Why Our Presidential Candidates Will Never Create The Jobs They Are Promising For America

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“Donald Trump vows to create 25 million jobs over the next decade.” (NY Times 9/16/16).

“… under Hillary’s plans the economy would create 10.4 million jobs in her first term alone …” (Mark Zandi, former economic advisor to John McCain).

Of course, we all know that politicians are generally out of touch with reality and they regularly say things that have little substance in the real world… promotional “sound bites” if you will.

We know too, that the greatest reason for moving U.S. jobs to foreign shores is economic—goods can be produced more cheaply in foreign countries.

But, outsourcing jobs for economic reasons is the subject of a debate we don’t want to enter into here, because it is a debate that will never end.

At the same time, the issue of “jobs” in the U.S. is high on everyone’s mind and both candidates are making job creation one of the most important issues of their campaigns.

Unfortunately, the candidate’s promises for new jobs by bringing us back to the 1970’s and 1980’s are way off base.

We will never return to that era of job availability for the average person, and here are just a hint of a few reasons why:  Continue reading Why Our Presidential Candidates Will Never Create The Jobs They Are Promising For America

The Mystery of Business Births and Deaths in the U.S.

Business births and deaths are a mystery because it is nearly impossible to determine how many small businesses—whether they have employees or not—actually start up each year, and how many fail each year.

It appears that the following report is the only document available today that attempts to solve this mystery… while discussing the shocking truth about business starts and endings.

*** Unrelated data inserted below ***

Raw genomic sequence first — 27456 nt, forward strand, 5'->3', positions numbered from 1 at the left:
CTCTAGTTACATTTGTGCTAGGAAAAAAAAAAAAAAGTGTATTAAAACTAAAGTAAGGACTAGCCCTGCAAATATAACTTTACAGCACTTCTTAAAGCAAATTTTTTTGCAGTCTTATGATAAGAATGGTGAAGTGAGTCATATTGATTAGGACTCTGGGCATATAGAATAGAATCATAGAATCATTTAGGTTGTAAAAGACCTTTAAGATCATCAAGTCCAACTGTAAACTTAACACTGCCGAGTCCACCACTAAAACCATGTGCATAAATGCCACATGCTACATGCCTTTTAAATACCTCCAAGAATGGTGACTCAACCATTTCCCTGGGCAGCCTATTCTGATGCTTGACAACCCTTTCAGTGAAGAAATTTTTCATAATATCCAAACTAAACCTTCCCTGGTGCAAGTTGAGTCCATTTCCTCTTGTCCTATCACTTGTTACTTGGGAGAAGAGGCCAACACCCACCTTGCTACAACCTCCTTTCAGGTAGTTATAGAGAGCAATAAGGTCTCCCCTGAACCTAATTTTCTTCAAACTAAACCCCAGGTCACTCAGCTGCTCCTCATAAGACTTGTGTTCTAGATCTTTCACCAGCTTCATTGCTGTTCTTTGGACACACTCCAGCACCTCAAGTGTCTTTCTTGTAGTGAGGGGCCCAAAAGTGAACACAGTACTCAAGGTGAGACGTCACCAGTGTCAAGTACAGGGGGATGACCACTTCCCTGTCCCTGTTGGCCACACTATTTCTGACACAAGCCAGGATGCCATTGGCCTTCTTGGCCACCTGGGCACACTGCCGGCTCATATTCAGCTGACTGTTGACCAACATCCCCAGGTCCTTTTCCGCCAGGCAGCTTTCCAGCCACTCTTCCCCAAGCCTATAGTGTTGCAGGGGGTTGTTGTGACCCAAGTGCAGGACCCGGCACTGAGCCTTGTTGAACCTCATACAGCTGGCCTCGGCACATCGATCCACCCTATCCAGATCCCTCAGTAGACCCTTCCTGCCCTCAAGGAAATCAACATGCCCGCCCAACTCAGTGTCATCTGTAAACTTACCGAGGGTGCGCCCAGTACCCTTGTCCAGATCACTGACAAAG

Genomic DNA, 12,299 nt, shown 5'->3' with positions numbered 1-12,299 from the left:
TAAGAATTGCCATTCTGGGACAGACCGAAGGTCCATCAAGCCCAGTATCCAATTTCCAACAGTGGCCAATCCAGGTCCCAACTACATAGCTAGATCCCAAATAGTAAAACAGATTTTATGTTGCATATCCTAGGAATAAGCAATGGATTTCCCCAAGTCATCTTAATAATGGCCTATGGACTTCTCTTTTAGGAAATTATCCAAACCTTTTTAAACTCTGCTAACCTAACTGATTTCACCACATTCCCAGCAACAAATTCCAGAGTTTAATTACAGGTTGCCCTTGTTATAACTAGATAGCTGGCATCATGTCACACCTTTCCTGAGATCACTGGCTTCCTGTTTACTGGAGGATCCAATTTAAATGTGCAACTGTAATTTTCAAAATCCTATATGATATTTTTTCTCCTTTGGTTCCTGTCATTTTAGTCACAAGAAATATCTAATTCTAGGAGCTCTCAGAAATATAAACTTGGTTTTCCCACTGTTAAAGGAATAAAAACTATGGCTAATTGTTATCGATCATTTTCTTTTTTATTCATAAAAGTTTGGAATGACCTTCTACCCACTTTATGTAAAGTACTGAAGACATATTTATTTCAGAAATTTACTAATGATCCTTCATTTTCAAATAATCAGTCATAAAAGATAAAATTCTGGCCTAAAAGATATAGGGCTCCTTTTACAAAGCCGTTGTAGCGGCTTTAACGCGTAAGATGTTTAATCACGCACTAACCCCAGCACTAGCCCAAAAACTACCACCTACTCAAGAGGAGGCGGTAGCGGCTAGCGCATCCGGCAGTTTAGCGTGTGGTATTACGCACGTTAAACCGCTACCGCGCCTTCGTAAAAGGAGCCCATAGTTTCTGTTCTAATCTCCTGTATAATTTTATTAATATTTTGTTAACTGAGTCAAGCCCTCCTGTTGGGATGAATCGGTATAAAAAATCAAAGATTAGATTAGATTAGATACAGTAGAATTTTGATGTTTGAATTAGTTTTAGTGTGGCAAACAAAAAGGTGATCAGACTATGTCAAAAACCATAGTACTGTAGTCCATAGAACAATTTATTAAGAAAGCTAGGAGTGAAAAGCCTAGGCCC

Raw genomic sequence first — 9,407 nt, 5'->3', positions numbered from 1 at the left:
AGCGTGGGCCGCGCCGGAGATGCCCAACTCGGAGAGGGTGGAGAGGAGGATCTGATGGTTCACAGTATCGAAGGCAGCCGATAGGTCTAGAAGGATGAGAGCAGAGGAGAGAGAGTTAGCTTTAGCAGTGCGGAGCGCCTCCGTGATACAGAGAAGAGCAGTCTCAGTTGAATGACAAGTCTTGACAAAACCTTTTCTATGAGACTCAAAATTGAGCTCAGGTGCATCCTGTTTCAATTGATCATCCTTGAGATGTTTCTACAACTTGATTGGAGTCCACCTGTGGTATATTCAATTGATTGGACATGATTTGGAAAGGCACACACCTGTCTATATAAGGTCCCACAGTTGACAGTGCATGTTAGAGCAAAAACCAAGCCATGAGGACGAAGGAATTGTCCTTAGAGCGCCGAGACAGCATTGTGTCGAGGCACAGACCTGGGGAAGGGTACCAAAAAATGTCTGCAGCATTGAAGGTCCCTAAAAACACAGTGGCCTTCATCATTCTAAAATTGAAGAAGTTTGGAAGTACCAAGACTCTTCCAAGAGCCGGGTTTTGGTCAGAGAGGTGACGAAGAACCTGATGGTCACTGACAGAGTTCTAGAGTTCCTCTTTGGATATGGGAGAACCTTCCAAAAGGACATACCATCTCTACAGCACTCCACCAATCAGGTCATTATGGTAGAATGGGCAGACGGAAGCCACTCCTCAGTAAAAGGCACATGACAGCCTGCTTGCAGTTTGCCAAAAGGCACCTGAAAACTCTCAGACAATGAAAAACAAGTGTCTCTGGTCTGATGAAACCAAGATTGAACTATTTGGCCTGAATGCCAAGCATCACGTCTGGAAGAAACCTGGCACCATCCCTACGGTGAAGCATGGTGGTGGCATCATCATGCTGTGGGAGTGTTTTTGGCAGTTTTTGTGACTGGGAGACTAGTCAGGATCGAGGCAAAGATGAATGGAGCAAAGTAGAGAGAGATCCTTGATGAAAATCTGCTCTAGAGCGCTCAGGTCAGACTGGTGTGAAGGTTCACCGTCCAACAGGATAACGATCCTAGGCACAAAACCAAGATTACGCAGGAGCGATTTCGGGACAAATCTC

Continue reading The Mystery of Business Births and Deaths in the U.S.

How to Avoid the Most Common Reason for Business Failure

Buying
You can have the greatest idea in the world for a new product, or service, but if no one will buy it, you will not have a business—at least not for long.

In my last article, dealing with why businesses fail, I pointed out that almost 50% of the business failures studied by CB Insights failed because they tried to sell to a market that didn’t exist.

Even worse, 8 out of 10 reasons for failure had to do with wrong product, disconnected customers, or market problems. Or, in simpler terms, the startup founders built something that few people really wanted… a solution looking for a problem, or need, that just wasn’t there.

Continue reading How to Avoid the Most Common Reason for Business Failure

Why Businesses Fail

Man with empty pockets

 

In a prior article I gave a few general reasons why businesses fail. Those reasons seem to be the common ones being bandied about by “experts” and pundits in the business community. They are also somewhat generic in nature.

Since then, I ran across a more in-depth study done by CB Insights that provides very specific reasons for business failures.

CB Insights took a seemingly unusual approach to finding the answers to why businesses fail—they directly asked a group of over 100 owners why their startup businesses failed. Continue reading Why Businesses Fail

When Failure is Imminent!

Sorry, We're Closed

A while back I posted an article titled “When is it Time to Call it Quits,” but, just picking a time to close your business is only a small part of the process of calling it quits.